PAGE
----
10. C. A. Carter, D. G. Jolly, C. E. Worden Sr., D. G. Hendren, and C. J. M. Kane, “Platelet-rich plasma gel promotes differentiation and regeneration during equine wound healing,” Experimental and Molecular Pathology, vol. 74, no. 3, pp. 244–255, 2003. View at: Publisher Site | Google Scholar
  11. V. R. Driver, J. Hanft, C. P. Fylling et al., “A prospective, randomized, controlled trial of autologous platelet-rich plasma gel for the treatment of diabetic foot ulcers,” Ostomy Wound Management, vol. 52, no. 6, pp. 68–87, 2006. View at: Google Scholar
  12. K. Kazakos, D. N. Lyras, D. Verettas, K. Tilkeridis, and M. Tryfonidis, “The use of autologous PRP gel as an aid in the management of acute trauma wounds,” Injury, vol. 40, no. 8, pp. 801–805, 2009. View at: Publisher Site | Google Scholar
  13. N. Pallua, T. Wolter, and M. Markowicz, “Platelet-rich plasma in burns,” Burns, vol. 36, no. 1, pp. 4–8, 2010. View at: Publisher Site | Google Scholar
  14. M. K. Lustig, V. H. Bac, D. Pavlovic et al., “Colon ascendens stent peritonitis—a model of sepsis adopted to the rat: physiological, microcirculatory and laboratory changes,” Shock, vol. 28, no. 1, pp. 59–64, 2007. View at: Publisher Site | Google Scholar
  15. Y. Yuan, J. Ren, W. Zhang, J. Chen, and J. Li, “The effect of different temporary abdominal closure materials on the growth of granulation tissue after the open abdomen,” The Journal of Trauma and Acute Care Surgery, vol. 71, no. 4, pp. 961–965, 2011. View at: Publisher Site | Google Scholar
  16. D. M. Dohan Ehrenfest, L. Rasmusson, and T. Albrektsson, “Classification of platelet concentrates: from pure platelet-rich plasma (P-PRP) to leucocyte- and platelet-rich fibrin (L-PRF),” Trends in Biotechnology, vol. 27, no. 3, pp. 158–167, 2009. View at: Publisher Site | Google Scholar
  17. H. Matras, “Effect of various fibrin preparations on reimplantations in the rat skin,” Österreichische Zeitschrift für Stomatologie, vol. 67, no. 9, pp. 338–359, 1970. View at: Google Scholar
  18. S. Girard, M. Sideman, and D. A. Spain, “A novel approach to the problem of intestinal fistulization arising in patients managed with open peritoneal cavities,” The American Journal of Surgery, vol. 184, no. 2, pp. 166–167, 2002. View at: Publisher Site | Google Scholar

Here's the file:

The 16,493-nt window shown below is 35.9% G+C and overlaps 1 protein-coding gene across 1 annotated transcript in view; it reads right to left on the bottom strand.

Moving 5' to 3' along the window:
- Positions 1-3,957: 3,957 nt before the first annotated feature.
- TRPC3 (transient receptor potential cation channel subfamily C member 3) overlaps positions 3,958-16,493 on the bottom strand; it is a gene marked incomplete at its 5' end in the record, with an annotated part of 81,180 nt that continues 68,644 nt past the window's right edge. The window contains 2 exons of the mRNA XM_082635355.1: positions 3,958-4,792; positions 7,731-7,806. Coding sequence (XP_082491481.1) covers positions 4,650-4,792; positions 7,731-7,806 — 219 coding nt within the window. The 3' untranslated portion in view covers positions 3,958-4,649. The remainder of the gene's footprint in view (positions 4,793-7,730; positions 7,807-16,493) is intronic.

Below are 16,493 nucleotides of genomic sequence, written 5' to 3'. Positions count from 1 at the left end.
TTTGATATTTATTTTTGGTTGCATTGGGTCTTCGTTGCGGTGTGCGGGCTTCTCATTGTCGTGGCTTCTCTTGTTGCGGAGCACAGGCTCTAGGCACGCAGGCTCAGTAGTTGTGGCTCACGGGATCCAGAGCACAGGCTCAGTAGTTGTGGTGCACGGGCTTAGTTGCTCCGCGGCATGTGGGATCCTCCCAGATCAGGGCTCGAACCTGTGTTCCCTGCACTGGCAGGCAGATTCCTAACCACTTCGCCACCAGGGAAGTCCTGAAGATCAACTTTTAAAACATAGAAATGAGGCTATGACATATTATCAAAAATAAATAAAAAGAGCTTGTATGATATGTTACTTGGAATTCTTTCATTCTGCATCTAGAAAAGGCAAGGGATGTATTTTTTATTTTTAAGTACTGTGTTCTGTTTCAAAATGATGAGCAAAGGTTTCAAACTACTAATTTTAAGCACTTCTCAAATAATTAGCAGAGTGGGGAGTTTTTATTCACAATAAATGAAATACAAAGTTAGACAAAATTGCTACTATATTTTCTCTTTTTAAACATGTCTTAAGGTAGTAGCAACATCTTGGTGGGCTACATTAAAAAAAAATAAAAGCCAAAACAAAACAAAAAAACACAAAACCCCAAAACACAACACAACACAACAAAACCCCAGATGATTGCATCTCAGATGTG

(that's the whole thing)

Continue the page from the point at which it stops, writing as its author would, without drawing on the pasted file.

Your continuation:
19. J. W. Gibble and P. M. Ness, “Fibrin glue: the perfect operative sealant?” Transfusion, vol. 30, no. 8, pp. 741–747, 1990. View at: Google Scholar
  20. D. H. Whitman, R. L. Berry, and D. M. Green, “Platelet gel: an autologous alternative to fibrin glue with applications in oral and maxillofacial surgery,” Journal of Oral and Maxillofacial Surgery, vol. 55, no. 11, pp. 1294–1299, 1997. View at: Publisher Site | Google Scholar
  21. D. B. Hom, B. M. Linzie, and T. C. Huang, “The healing effects of autologous platelet gel on acute human skin wounds,” Archives of Facial Plastic Surgery, vol. 9, no. 3, pp. 174–183, 2007. View at: Publisher Site | Google Scholar
  22. M. Vogrin, M. Rupreht, D. Dinevski et al., “Effects of a platelet gel on early graft revascularization after anterior cruciate ligament reconstruction: a prospective, randomized, double-blind, clinical trial,” European Surgical Research, vol. 45, no. 2, pp. 77–85, 2010. View at: Publisher Site | Google Scholar
  23. H. S. Shin and H. Y. Oh, “The effect of platelet-rich plasma on wounds of OLETF rats using expression of matrix metalloproteinase-2 and -9 mRNA,” Archives Plastic Surgery, vol. 39, no. 2, pp. 106–112, 2012. View at: Publisher Site | Google Scholar
  24. Y. Kajikawa, T. Morihara, H. Sakamoto et al., “Platelet-rich plasma enhances the initial mobilization of circulation-derived cells for tendon healing,” Journal of Cellular Physiology, vol. 215, no. 3, pp. 837–845, 2008. View at: Publisher Site | Google Scholar